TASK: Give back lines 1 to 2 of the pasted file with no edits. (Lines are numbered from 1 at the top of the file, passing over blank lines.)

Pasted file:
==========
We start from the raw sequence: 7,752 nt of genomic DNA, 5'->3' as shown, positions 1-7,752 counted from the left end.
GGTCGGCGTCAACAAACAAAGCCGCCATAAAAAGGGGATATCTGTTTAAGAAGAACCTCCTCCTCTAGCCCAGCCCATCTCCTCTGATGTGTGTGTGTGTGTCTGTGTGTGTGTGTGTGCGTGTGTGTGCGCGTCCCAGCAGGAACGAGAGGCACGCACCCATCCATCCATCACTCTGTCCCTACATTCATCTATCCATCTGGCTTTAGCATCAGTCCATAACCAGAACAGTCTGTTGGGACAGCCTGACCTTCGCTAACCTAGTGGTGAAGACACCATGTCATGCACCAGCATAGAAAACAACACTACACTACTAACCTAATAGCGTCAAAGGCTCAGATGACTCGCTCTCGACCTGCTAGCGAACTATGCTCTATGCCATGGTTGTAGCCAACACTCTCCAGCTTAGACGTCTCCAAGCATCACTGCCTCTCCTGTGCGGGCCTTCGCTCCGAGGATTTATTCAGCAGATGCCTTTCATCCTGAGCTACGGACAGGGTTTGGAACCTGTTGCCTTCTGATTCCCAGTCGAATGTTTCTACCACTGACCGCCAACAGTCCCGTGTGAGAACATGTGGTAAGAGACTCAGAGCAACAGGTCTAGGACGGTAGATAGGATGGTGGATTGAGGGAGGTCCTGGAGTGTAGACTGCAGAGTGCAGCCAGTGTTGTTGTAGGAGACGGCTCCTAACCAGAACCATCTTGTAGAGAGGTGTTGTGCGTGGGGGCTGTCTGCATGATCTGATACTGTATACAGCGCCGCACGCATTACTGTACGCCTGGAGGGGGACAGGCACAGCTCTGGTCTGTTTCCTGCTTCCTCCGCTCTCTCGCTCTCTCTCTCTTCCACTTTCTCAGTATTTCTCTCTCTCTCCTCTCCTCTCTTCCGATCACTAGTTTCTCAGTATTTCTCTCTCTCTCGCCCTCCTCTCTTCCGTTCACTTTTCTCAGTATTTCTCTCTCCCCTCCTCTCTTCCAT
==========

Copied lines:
We start from the raw sequence: 7,752 nt of genomic DNA, 5'->3' as shown, positions 1-7,752 counted from the left end.
GGTCGGCGTCAACAAACAAAGCCGCCATAAAAAGGGGATATCTGTTTAAGAAGAACCTCCTCCTCTAGCCCAGCCCATCTCCTCTGATGTGTGTGTGTGTGTCTGTGTGTGTGTGTGTGCGTGTGTGTGCGCGTCCCAGCAGGAACGAGAGGCACGCACCCATCCATCCATCACTCTGTCCCTACATTCATCTATCCATCTGGCTTTAGCATCAGTCCATAACCAGAACAGTCTGTTGGGACAGCCTGACCTTCGCTAACCTAGTGGTGAAGACACCATGTCATGCACCAGCATAGAAAACAACACTACACTACTAACCTAATAGCGTCAAAGGCTCAGATGACTCGCTCTCGACCTGCTAGCGAACTATGCTCTATGCCATGGTTGTAGCCAACACTCTCCAGCTTAGACGTCTCCAAGCATCACTGCCTCTCCTGTGCGGGCCTTCGCTCCGAGGATTTATTCAGCAGATGCCTTTCATCCTGAGCTACGGACAGGGTTTGGAACCTGTTGCCTTCTGATTCCCAGTCGAATGTTTCTACCACTGACCGCCAACAGTCCCGTGTGAGAACATGTGGTAAGAGACTCAGAGCAACAGGTCTAGGACGGTAGATAGGATGGTGGATTGAGGGAGGTCCTGGAGTGTAGACTGCAGAGTGCAGCCAGTGTTGTTGTAGGAGACGGCTCCTAACCAGAACCATCTTGTAGAGAGGTGTTGTGCGTGGGGGCTGTCTGCATGATCTGATACTGTATACAGCGCCGCACGCATTACTGTACGCCTGGAGGGGGACAGGCACAGCTCTGGTCTGTTTCCTGCTTCCTCCGCTCTCTCGCTCTCTCTCTCTTCCACTTTCTCAGTATTTCTCTCTCTCTCCTCTCCTCTCTTCCGATCACTAGTTTCTCAGTATTTCTCTCTCTCTCGCCCTCCTCTCTTCCGTTCACTTTTCTCAGTATTTCTCTCTCCCCTCCTCTCTTCCAT